The Corner

Multiple-Entry Visas for Iranians?

The National Iranian American Council (NIAC), an anti-Iran-sanctions lobby group, is reporting that the Senate will soon enable multiple-entry visas for Iranian passport holders (they are limited to single-entry visas now).

That the Senate would do this without demanding parity is unfortunate, and that NIAC would not advocate parity is also telling. It would be more productive if the White House, Senate, and State Department would do the following:

1. Tie any visa regime to the one offered by Iranians to U.S. passport holders. If the Islamic Republic won’t grant multiple-entry visas on U.S. passports, why should we do so on Iranian passports?

2. Create parity between the number of visas we grant Iranian passport holders and the number of visas they grant U.S. passport holders. At the height of the Dialogue of Civilizations, we granted Iranian passport holders approximately 22,000 visas; the Islamic Republic granted U.S. passport holders only around 800 visas.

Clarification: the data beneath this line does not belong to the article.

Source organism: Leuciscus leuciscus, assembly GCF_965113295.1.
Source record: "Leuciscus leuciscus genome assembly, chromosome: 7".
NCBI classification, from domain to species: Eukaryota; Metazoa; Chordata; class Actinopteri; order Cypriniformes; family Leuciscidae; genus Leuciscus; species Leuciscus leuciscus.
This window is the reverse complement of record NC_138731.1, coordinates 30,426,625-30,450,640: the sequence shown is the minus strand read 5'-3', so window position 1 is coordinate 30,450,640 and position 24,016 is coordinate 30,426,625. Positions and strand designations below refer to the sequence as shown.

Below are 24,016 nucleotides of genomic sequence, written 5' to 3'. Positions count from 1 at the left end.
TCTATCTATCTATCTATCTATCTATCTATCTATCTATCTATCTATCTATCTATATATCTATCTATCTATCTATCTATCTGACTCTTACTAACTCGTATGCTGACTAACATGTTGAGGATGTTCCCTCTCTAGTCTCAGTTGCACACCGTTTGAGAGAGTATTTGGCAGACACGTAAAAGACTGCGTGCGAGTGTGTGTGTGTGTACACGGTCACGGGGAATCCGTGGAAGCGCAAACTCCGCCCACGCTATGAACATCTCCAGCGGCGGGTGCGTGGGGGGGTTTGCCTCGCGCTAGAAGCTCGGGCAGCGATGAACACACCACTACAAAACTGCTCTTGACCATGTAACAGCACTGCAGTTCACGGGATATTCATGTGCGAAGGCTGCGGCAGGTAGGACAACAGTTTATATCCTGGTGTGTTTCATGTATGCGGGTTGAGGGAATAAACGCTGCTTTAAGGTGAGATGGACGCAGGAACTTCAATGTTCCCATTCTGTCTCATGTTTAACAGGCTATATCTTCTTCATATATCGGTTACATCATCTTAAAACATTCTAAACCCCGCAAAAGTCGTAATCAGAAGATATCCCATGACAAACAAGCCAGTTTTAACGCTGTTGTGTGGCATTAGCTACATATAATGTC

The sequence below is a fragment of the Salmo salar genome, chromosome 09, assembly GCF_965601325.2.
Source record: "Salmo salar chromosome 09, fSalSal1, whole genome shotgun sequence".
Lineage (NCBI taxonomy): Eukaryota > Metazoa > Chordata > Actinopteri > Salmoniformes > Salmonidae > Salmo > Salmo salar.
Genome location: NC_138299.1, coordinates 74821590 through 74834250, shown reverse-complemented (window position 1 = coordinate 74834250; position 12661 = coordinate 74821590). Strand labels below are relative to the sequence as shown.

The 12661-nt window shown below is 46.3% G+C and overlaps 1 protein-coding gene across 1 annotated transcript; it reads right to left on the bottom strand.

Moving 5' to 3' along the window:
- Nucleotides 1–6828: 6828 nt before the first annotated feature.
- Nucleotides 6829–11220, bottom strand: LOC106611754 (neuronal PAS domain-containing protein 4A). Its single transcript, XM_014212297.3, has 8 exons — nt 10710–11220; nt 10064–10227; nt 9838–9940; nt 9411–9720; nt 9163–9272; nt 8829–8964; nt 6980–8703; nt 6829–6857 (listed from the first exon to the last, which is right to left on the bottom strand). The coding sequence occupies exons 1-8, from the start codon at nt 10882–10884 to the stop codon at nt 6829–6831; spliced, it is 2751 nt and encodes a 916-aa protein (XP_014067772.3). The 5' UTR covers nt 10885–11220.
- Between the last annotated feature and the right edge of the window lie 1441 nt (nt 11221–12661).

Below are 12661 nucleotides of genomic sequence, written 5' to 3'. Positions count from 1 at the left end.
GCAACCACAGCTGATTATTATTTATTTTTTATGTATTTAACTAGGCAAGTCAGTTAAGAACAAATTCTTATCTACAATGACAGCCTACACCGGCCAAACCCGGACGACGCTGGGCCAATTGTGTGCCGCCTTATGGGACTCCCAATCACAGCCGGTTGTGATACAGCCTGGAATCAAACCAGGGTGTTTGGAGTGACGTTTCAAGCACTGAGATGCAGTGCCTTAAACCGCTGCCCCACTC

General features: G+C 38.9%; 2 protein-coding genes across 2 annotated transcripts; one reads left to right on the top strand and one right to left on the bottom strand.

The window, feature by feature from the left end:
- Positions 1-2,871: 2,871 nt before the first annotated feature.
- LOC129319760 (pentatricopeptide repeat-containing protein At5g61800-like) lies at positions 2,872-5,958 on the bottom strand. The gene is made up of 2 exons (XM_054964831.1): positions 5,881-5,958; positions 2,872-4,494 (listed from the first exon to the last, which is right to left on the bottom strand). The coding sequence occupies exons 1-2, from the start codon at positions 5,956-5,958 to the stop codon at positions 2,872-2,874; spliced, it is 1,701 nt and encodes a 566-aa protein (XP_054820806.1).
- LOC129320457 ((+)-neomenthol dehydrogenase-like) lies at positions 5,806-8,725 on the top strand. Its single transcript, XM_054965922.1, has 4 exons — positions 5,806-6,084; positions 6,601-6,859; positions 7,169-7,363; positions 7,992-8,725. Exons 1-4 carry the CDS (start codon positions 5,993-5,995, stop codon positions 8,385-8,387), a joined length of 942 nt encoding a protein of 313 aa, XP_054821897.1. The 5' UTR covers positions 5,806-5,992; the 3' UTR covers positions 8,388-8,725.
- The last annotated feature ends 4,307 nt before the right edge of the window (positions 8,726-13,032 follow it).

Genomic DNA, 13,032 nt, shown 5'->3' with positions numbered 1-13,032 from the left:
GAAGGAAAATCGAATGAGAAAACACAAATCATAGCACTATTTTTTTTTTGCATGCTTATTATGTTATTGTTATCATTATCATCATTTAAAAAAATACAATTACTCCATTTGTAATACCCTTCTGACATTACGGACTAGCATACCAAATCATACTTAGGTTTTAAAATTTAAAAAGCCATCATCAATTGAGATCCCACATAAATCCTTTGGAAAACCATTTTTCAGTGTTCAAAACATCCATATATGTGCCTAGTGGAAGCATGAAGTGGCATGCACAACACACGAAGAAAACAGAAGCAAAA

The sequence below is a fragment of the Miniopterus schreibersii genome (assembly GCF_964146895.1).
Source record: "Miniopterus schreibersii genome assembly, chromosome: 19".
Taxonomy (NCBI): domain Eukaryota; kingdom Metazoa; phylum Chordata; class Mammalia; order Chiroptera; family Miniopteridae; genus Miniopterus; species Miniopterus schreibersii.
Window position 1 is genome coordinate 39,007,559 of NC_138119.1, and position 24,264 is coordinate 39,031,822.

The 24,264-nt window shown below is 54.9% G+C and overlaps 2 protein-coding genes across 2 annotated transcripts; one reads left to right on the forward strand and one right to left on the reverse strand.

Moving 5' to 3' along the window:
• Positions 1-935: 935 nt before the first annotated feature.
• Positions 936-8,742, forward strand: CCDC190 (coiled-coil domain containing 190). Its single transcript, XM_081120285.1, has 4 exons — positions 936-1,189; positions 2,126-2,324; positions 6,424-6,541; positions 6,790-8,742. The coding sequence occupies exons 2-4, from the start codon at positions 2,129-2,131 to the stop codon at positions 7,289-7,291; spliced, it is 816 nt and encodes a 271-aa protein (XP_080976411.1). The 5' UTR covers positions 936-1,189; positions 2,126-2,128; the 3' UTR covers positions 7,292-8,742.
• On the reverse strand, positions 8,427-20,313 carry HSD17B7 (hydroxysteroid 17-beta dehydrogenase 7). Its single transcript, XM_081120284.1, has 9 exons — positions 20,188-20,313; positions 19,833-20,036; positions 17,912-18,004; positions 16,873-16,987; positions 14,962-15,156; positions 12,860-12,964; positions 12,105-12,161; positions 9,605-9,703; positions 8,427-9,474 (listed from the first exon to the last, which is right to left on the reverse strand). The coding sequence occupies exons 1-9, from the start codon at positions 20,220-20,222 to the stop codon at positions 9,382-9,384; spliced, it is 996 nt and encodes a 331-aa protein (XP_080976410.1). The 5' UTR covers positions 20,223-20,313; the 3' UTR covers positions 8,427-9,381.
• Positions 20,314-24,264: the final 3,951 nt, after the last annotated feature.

3. Many Iranian students are legitimate; some may not be. In the past, state sponsors of terrorism have provided intelligence agents with student cover. Do we really want to undercut the control that visa interviews provide?

The Senate and State Department should be looking out first and foremost for the interests of American citizens. That they do not do so is a sad testament to the priorities of U.S. politicians and diplomats.

Michael Rubin is a resident scholar at the American Enterprise Institute, senior lecturer at the Naval Postgraduate School’s Center for Civil-Military Relations, and a senior editor of the Middle East Quarterly.

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